Trouble with the Curve- 2.5 (out of 4)
Life is all about curveballs. For example, no one expected Clint Eastwood to debate an empty chair at the RNC. Likewise no one expected his first acting role since 2008’s Grand Torino to be in something so draggy and lightweight as “Trouble with the Curve.”
He plays Gus, a walking old-guy cliché. Growling, stubborn and constantly agitated (look out furniture), he’s a baseball talent scout who hates the fact that computers are taking over his business. He also happens to be going blind, a worrisome fact to his lawyer daughter Mickey (Amy Adams), a baseball-savant herself who harbors resentment towards her father for his abandonment during her childhood. Despite her workaholic ways, she agrees to take care of him during a scouting trip to Carolina, where she meets Flanagan (Justin Timberlake), a former player turned scout for a rival team who lobbies for her affections.
“Curve” lets you know right from the start that it just wants to be a predictable, non-threatening hallmark movie. It’s not a very deep father-daughter drama. There’s one heavy plot point which is quickly forgotten by the next scene, while other lesser problems that exist between them seem to just dissolve by movie’s happy end. There are some crabby laughs (Gus and buddies play a game where pissing each other off is the objective) but not so much to really call it a comedy. As Mickey manages to cut-loose with Flanagan, there is a likable chemistry there that you wish you could see more of.
And so it comes down to Eastwood, nicely playing a man who can’t accept his own frailty, and Adams, tomboyish and carrying the hurt of a neglected childhood, and they hit the only real home runs here. Timberlake is fine when not called upon to be an annoying sitcom-like comic relief role. Otherwise this is a movie about people talking and bonding over baseball. It’s fine, but a little bit too forgettable to recommend.
End of Watch- 3 (out of 4)
Writer-director David Ayer really likes cop movies. He’s done all kinds, from frivolous fun (S.W.A.T) to police corruption (Street Kings, Dark Blue, Training Day). These movies have all been riveting in their own way and “End of Watch” is no exception, but this is fairly new territory in that it really breaks down the brotherhood of cops.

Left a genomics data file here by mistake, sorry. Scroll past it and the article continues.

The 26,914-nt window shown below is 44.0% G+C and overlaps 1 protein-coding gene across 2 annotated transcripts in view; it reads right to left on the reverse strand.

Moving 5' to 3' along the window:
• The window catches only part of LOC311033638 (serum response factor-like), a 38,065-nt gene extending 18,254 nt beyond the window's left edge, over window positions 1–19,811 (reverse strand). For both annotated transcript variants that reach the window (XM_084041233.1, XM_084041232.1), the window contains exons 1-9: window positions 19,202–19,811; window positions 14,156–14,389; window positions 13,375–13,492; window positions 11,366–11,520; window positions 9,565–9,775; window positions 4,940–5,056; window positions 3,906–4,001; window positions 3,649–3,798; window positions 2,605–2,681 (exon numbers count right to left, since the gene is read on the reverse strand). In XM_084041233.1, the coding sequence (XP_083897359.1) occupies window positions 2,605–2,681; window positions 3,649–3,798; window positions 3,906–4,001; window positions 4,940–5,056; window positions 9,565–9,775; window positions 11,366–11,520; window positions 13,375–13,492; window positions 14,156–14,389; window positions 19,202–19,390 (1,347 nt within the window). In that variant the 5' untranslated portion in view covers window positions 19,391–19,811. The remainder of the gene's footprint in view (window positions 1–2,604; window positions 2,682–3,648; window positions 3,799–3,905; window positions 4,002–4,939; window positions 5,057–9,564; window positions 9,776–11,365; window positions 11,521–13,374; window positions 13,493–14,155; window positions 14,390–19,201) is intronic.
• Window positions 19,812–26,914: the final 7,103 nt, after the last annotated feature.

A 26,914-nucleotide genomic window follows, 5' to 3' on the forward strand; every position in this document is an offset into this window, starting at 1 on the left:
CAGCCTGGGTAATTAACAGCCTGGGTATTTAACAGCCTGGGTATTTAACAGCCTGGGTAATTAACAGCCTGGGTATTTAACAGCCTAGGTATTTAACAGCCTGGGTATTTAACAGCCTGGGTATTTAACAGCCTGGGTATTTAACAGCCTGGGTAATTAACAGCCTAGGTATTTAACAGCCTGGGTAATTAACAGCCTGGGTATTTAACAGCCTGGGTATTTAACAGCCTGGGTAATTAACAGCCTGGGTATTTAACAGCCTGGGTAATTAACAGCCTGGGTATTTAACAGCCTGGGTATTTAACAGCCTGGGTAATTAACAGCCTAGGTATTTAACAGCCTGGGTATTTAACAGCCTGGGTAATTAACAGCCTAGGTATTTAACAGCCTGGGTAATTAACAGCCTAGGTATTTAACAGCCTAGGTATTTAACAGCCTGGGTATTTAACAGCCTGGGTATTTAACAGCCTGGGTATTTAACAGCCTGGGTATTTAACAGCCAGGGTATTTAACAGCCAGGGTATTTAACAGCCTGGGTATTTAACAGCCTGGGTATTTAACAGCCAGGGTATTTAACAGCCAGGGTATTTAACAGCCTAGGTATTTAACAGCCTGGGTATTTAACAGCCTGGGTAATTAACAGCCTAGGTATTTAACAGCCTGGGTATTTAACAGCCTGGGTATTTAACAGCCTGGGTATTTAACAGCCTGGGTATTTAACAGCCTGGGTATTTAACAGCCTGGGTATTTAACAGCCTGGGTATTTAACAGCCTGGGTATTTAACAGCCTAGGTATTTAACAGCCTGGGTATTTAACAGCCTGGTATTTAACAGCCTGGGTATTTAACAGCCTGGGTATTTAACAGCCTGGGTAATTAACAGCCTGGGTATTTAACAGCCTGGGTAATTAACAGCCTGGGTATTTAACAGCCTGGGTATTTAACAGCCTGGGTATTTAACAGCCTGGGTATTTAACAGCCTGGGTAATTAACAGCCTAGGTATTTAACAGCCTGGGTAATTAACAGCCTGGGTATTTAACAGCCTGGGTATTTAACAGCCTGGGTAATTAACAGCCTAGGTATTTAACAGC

Jake Gyllenhaal and Michael Pena play Brian and Mike, South Central partners declared ready to return to active duty once a shooting of theirs is deemed justifiable. Their patrol consists of the usual dirtbags, intolerable cruelty, and chances to play hero (save some kids during a house fire, make a huge drug bust) but its on an assignment that they hope could up their pay grade to detective that they discover drugs are not the only thing being bought and sold.
Ayer has constructed a drama that has all the single-camera grittiness of some of the best cop shows like “Southland”, the blood, violence, and street slang are all there. His one misstep is confusingly filming most (all?) of this through the camcorders or button-cams of his characters, at times its difficult to determine who is and how are they filming this shot. But mostly this is about guys united by a job to serve and protect, not just the community, but each other. Gyllenhaal and Pena have a perfect comradery, from the way they joke around to how they talk about personal relationships to the close Uncle-like way they fit into each others families. They also work well in action scenes, taking on a no-nonsense intensity.
While cops having loyalty and infinite gratitude for the guys they stand with, and the guys who have fallen in the service of saving their partners and others, is not exactly anything new, “End of Watch” portray a partnership that is actually pretty hilarious and surprisingly touching, and it succeeds in being a respectful, truer version of guys doing the job than you usually get to see.
Arbitrage- 2 (out of 4)
There’s been talk of Richard Gere’s performance possibly getting award recognition, but after just seeing Jack Black in “Bernie” and knowing Daniel Day Lewis is coming soon with “Lincoln”, it’s hard to get too excited about Gere.
He stars as hedge-fund manager Robert Miller, trying to merge his company with a large public bank while hiding the fact that he’s lost nearly all of his money in an investment deal. But this is only the beginning of walls that are about to close in. Eventually he is involved in a car accident that kills his mistress (Laetitia Casta), putting rich-despising street detective Bryer (Tim Roth) on the trail of Jimmy (Nate Parker), the son of Robert’s former chauffeur and his getaway driver on the night in question. Robert’s daughter (Brit Marling) has also discovered that the company’s financial balances are being manipulated.
Nicholas Jarecki’s film is neither a character study of a man manipulating the system or a thriller about a man trying to evade capture; it rests some place in between. The first half centers on an audit of Robert’s company, hardly riveting stuff, and problems with his mistress, who wants him to leave his wife (Susan Sarandon) when we already know he won’t. The second half gets a little better but not by much. The cops seem to treat the murder case as open and shut, there’s no real investigation or much for Miller to do. In fact it becomes Jimmy’s movie instead of Robert’s, the “will he or wont he flip on Robert” being the only real suspense.
Gere is slick and handsome, the very visage of corporate America, but not terribly interesting. I always enjoy Roth though, his uncouth speech and body language a stuck-up middle finger to jerks like Miller everywhere.